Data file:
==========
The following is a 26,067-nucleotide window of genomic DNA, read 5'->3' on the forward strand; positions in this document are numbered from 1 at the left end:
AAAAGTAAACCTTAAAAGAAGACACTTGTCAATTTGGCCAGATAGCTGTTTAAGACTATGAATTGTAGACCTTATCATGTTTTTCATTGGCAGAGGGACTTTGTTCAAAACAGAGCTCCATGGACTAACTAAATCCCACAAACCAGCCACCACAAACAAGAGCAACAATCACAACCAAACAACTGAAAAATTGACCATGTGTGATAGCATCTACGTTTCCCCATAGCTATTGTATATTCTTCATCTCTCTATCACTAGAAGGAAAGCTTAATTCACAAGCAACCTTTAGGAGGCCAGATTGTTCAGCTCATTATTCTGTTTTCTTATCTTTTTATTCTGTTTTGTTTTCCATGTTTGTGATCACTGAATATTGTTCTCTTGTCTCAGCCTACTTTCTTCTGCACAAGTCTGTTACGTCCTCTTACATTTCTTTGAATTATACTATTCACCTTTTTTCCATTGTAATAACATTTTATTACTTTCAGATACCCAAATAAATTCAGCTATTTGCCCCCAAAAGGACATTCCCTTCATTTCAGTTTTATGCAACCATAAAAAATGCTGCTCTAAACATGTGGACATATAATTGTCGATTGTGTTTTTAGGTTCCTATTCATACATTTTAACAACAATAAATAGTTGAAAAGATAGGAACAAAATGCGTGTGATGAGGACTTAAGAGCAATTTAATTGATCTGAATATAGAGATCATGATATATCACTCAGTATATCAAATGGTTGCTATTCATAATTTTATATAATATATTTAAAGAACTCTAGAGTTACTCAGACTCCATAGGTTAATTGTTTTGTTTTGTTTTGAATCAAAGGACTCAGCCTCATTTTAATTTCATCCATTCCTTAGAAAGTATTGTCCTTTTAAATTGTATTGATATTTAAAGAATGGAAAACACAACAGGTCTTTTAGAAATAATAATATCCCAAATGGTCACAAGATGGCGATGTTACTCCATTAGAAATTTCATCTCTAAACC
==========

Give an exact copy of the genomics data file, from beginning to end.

The following is a 26,067-nucleotide window of genomic DNA, read 5'->3' on the forward strand; positions in this document are numbered from 1 at the left end:
AAAAGTAAACCTTAAAAGAAGACACTTGTCAATTTGGCCAGATAGCTGTTTAAGACTATGAATTGTAGACCTTATCATGTTTTTCATTGGCAGAGGGACTTTGTTCAAAACAGAGCTCCATGGACTAACTAAATCCCACAAACCAGCCACCACAAACAAGAGCAACAATCACAACCAAACAACTGAAAAATTGACCATGTGTGATAGCATCTACGTTTCCCCATAGCTATTGTATATTCTTCATCTCTCTATCACTAGAAGGAAAGCTTAATTCACAAGCAACCTTTAGGAGGCCAGATTGTTCAGCTCATTATTCTGTTTTCTTATCTTTTTATTCTGTTTTGTTTTCCATGTTTGTGATCACTGAATATTGTTCTCTTGTCTCAGCCTACTTTCTTCTGCACAAGTCTGTTACGTCCTCTTACATTTCTTTGAATTATACTATTCACCTTTTTTCCATTGTAATAACATTTTATTACTTTCAGATACCCAAATAAATTCAGCTATTTGCCCCCAAAAGGACATTCCCTTCATTTCAGTTTTATGCAACCATAAAAAATGCTGCTCTAAACATGTGGACATATAATTGTCGATTGTGTTTTTAGGTTCCTATTCATACATTTTAACAACAATAAATAGTTGAAAAGATAGGAACAAAATGCGTGTGATGAGGACTTAAGAGCAATTTAATTGATCTGAATATAGAGATCATGATATATCACTCAGTATATCAAATGGTTGCTATTCATAATTTTATATAATATATTTAAAGAACTCTAGAGTTACTCAGACTCCATAGGTTAATTGTTTTGTTTTGTTTTGAATCAAAGGACTCAGCCTCATTTTAATTTCATCCATTCCTTAGAAAGTATTGTCCTTTTAAATTGTATTGATATTTAAAGAATGGAAAACACAACAGGTCTTTTAGAAATAATAATATCCCAAATGGTCACAAGATGGCGATGTTACTCCATTAGAAATTTCATCTCTAAACC